By Desiree Carrizosa
Dad’s shouts bounced off the walls, we
hid under our beds because a real
monster roamed our home. His cool
shoes and nice eyes masked his rage. We
covered our ears and shut our eyes. He left
a splatter of red from mom’s lip on my school
picture that hung on the living room wall. We
flinched from his metal fisted punch to the wall. His lurk-
ing eyes scanned the room. Our brother came home late
and saw the splatter of red. His running footsteps, we
heard his running footsteps and his strike
to dad’s face. Mom’s scream made us run straight, straight
to where the screams were. Dad’s eyes were cold. We
saw our brother pushed into the hot stove spilling every sing-
le hot bean on the floor. He screamed in pain and shouted sin-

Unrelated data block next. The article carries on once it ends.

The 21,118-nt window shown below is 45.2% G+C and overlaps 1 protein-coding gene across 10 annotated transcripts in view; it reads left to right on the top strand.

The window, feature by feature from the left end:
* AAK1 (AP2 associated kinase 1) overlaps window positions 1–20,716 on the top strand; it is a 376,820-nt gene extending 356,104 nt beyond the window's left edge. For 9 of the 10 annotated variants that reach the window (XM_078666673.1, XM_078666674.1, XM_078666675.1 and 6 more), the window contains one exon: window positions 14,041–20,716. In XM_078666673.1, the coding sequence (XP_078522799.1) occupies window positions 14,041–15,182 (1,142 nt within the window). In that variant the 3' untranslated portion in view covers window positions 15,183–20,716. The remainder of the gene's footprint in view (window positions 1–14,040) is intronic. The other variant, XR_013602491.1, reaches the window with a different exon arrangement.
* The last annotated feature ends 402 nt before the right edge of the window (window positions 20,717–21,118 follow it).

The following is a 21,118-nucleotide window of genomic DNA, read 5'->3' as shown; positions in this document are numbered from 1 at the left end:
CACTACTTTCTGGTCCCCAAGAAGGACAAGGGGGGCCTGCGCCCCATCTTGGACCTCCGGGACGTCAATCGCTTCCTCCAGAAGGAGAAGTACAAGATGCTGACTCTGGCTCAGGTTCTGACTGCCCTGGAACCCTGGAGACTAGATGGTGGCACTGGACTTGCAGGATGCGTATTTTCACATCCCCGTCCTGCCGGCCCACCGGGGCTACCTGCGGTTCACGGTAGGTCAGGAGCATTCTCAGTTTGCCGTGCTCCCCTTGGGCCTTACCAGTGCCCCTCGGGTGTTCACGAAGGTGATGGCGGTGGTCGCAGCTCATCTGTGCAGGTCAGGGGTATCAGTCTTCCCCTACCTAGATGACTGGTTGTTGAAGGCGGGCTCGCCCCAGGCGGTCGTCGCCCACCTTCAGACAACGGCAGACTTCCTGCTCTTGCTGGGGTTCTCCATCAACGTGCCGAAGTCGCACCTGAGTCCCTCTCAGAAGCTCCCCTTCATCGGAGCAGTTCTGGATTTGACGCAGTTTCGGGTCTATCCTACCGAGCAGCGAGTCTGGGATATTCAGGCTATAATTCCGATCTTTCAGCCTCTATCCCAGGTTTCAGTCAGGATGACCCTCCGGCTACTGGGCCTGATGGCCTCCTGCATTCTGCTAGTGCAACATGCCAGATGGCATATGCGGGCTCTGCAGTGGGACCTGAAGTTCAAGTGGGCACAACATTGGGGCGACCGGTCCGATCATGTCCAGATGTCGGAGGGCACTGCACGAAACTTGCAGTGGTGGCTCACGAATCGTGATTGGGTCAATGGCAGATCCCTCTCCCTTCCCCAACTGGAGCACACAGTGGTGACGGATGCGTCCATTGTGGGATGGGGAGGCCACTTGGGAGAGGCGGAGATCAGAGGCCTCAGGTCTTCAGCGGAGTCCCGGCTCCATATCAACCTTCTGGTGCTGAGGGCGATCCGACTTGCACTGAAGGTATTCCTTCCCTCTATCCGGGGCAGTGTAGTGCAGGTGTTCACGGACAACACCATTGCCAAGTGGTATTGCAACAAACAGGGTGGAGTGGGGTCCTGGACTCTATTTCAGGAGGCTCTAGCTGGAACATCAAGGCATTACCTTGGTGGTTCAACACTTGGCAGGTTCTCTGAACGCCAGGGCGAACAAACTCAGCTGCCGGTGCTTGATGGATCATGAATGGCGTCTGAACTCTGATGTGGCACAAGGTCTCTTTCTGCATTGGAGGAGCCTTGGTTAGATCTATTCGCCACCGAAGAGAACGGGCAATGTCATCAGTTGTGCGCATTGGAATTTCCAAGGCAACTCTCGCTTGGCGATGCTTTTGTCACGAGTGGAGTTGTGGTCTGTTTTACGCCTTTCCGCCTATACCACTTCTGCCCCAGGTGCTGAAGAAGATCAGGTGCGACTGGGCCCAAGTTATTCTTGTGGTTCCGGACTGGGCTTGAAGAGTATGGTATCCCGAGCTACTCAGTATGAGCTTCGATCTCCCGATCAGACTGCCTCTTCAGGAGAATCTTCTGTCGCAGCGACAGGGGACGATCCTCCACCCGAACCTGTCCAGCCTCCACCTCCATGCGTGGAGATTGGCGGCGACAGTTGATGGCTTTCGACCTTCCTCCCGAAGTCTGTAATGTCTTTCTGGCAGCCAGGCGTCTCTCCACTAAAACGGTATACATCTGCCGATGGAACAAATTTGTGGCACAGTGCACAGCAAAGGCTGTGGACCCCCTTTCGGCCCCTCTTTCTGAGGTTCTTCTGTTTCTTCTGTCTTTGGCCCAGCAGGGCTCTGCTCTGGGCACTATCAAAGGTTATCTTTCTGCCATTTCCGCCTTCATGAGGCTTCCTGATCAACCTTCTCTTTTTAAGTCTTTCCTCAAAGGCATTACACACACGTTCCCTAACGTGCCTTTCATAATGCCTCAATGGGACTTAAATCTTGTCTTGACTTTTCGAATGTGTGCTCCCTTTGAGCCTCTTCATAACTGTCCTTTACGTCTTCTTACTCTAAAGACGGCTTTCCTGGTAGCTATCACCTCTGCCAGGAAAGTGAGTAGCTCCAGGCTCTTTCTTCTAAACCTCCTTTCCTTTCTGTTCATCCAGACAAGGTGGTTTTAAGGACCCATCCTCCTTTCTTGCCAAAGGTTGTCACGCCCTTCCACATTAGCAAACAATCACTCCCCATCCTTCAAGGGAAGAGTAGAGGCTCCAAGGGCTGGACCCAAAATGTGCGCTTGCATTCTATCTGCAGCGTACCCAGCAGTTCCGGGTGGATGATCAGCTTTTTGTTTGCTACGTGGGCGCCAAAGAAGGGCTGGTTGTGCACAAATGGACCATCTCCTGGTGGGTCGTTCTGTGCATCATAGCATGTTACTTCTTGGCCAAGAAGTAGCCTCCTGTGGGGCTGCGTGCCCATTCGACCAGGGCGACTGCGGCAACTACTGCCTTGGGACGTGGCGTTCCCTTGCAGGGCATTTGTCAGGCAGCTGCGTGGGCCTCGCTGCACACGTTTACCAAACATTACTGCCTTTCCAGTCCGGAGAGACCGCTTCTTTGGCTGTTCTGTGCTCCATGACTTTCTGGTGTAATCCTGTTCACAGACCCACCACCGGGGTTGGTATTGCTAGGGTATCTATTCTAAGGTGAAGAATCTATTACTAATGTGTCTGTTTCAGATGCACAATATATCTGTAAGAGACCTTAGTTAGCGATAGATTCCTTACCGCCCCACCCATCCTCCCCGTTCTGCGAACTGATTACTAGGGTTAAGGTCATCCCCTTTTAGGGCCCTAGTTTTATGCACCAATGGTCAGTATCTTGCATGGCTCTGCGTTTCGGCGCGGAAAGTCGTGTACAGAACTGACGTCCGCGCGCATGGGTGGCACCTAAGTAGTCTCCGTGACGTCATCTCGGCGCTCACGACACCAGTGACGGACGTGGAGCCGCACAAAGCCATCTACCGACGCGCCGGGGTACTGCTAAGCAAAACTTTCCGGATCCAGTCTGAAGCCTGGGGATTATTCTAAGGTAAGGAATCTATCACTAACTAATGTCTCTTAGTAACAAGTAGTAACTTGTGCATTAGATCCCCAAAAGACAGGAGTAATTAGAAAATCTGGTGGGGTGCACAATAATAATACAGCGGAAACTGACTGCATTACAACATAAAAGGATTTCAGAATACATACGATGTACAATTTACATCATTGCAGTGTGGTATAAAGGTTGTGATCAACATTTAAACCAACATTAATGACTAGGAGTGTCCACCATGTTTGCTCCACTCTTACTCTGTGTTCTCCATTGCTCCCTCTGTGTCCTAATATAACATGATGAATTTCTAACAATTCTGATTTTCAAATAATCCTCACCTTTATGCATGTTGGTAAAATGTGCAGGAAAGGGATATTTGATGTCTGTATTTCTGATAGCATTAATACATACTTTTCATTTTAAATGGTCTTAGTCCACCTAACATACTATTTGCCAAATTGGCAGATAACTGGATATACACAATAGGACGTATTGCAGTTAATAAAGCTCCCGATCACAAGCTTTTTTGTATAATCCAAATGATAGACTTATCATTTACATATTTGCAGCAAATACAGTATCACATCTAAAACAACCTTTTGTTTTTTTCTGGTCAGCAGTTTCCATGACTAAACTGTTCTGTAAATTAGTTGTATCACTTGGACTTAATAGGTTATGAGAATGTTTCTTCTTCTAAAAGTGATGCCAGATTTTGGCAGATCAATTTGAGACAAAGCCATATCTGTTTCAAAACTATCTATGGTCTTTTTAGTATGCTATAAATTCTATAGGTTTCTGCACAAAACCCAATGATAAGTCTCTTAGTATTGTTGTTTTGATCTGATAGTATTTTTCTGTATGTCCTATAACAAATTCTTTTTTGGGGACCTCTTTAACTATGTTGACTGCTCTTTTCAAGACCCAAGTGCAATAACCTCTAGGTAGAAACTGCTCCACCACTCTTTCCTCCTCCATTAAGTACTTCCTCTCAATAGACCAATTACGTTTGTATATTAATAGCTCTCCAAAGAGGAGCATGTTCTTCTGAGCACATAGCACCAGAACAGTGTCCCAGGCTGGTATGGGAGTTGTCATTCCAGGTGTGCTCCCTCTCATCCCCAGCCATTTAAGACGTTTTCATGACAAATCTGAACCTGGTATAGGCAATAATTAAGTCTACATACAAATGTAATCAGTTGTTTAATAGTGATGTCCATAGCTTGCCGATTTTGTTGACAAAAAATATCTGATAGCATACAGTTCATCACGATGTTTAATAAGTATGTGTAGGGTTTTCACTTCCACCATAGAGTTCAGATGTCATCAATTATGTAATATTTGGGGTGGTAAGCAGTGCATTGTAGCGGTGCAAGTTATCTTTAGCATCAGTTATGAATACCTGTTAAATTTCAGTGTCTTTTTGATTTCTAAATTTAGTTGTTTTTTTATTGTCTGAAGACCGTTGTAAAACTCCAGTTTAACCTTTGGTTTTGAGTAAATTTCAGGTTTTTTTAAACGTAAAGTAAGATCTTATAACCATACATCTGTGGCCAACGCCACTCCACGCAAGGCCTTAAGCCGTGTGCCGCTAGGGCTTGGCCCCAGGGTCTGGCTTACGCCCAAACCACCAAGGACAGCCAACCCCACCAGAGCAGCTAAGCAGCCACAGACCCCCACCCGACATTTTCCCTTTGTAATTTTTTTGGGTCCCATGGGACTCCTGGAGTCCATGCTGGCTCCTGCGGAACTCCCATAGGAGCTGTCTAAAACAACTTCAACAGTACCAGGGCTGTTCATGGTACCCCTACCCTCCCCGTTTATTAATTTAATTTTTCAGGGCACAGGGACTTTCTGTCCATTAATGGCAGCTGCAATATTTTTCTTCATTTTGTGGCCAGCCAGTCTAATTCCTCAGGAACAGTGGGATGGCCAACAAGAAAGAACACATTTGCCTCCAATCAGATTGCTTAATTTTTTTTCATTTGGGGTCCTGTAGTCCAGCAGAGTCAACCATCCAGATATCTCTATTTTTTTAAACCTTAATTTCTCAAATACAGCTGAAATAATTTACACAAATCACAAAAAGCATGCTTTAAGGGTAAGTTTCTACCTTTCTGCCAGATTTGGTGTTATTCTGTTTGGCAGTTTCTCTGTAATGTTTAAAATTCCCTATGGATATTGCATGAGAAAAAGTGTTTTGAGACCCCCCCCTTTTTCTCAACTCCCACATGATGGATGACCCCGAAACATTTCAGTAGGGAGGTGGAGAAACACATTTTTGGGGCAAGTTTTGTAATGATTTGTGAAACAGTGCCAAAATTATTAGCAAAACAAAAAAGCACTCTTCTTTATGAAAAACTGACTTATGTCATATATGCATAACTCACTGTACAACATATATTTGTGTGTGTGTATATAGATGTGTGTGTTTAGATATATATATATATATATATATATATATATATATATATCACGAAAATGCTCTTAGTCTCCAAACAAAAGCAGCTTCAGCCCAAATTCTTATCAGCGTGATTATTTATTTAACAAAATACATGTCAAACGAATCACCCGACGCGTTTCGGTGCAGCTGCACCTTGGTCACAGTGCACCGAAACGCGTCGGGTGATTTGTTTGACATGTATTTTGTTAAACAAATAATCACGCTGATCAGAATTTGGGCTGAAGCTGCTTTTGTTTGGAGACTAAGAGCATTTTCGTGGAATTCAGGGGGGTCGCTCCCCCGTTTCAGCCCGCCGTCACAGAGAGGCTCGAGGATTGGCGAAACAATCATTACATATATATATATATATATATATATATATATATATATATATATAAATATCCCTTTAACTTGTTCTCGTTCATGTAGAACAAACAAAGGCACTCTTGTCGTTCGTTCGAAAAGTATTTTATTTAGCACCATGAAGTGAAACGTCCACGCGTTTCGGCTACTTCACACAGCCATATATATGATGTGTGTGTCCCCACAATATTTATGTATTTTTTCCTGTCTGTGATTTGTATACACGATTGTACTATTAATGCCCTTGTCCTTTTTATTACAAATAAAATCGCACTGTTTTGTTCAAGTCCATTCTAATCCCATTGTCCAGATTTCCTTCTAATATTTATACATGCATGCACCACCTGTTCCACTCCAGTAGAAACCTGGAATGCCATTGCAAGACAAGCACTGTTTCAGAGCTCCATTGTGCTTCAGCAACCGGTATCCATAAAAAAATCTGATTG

ful words to our creator. Dad made another splatter of red. We
rushed to shield our brother from his rage. He felt hurt and thin.
Dad pushed us off our brother and yelled, his breath smelled of gin.
Our cries meant nothing because according to him, we
were just girls, not his daughters. Mom took the radio playing jazz
and threw it across the room. She demanded he leave by the end of June
or next time she wouldn’t miss. We
haven’t heard from him in years, sometimes we think he die-
d, but Hell knows it would be too soon.
About the Author
Desiree Carrizosa, Coppin State University
Desiree Carrizosa is a junior English major at Coppin State University. After graduation, Desiree hopes to become a teacher. You can find her writing or wiping the dirt off of her face after softball practice.